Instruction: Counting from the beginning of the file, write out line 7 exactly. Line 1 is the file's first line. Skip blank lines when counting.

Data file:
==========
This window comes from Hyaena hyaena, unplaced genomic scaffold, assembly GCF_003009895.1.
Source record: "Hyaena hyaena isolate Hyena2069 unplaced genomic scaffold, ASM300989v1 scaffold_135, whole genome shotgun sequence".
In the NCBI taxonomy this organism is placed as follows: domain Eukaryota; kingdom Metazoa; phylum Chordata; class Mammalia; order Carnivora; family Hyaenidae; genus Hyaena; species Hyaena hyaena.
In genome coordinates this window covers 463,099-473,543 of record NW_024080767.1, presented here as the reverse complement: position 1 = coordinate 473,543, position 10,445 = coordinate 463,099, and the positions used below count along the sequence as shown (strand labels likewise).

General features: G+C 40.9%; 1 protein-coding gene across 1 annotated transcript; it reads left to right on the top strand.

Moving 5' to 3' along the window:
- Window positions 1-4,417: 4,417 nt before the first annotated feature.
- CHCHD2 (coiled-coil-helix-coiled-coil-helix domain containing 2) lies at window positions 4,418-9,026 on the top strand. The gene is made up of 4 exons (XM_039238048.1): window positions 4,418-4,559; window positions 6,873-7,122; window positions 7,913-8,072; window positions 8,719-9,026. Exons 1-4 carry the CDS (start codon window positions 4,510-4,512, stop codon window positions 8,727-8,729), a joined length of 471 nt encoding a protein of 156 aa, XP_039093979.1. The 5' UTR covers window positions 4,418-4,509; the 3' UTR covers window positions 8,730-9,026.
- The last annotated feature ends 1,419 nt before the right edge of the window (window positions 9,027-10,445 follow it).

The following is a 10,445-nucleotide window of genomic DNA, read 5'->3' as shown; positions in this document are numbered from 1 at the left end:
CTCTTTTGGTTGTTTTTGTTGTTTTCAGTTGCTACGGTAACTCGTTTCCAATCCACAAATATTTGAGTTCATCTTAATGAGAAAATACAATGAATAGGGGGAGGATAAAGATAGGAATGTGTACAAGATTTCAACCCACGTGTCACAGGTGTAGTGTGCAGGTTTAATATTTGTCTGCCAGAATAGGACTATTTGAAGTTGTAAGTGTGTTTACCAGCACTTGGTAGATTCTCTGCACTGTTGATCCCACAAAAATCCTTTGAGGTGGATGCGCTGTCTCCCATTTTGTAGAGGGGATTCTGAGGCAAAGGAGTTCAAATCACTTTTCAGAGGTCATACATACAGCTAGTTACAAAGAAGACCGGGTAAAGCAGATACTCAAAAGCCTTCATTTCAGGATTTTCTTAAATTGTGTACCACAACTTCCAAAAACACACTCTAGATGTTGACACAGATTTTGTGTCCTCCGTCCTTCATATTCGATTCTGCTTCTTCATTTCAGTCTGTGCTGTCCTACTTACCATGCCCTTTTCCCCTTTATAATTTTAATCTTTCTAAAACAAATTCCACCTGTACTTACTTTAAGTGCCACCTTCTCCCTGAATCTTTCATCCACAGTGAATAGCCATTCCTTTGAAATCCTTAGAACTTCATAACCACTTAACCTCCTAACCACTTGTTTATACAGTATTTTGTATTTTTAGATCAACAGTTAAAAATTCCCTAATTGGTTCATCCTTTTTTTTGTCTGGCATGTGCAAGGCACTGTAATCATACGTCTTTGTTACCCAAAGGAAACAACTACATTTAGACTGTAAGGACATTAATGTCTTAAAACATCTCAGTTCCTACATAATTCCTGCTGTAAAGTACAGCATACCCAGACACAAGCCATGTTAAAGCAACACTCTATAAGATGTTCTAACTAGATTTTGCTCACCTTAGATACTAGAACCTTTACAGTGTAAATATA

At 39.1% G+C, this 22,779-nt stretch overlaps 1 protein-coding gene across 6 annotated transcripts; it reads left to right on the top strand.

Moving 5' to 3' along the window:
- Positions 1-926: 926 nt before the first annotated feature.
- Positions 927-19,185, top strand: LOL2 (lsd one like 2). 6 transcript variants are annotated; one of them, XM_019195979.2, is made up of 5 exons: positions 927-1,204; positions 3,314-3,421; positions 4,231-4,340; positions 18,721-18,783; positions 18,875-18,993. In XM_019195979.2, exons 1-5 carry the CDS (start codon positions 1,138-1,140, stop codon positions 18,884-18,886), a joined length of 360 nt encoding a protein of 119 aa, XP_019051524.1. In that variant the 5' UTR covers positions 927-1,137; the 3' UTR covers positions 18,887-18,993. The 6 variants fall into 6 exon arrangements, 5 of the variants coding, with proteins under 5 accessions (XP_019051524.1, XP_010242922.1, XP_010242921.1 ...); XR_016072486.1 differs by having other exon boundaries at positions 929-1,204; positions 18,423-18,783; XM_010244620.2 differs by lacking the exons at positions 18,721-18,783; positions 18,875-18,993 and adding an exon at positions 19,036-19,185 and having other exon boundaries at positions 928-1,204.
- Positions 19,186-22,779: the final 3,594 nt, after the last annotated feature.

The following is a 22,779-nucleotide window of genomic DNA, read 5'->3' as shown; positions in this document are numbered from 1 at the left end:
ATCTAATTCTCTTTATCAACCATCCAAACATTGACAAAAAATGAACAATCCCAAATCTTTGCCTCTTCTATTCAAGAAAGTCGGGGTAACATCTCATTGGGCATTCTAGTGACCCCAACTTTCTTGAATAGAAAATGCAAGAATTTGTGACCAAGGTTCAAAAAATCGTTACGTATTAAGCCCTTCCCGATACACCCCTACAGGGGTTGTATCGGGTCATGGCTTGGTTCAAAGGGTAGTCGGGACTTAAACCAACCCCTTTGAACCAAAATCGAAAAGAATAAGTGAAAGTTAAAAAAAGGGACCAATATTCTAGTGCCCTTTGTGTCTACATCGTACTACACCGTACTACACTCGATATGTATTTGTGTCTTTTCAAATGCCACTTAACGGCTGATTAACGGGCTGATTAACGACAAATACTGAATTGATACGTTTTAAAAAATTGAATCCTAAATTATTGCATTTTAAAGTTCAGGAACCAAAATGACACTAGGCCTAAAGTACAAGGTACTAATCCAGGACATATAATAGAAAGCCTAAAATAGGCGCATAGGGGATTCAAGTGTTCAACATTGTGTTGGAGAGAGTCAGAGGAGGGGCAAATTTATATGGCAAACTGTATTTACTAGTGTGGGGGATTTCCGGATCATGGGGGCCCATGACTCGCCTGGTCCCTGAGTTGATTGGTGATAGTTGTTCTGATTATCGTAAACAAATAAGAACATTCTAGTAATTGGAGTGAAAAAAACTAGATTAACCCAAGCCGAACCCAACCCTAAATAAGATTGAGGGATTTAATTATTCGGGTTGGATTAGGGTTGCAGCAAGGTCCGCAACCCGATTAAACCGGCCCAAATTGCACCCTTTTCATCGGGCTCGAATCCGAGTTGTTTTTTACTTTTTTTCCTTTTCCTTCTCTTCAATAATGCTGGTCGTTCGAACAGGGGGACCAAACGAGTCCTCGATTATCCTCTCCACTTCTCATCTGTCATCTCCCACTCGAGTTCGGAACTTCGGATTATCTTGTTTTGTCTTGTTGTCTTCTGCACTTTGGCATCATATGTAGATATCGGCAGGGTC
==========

- Window positions 1-4,417: 4,417 nt before the first annotated feature.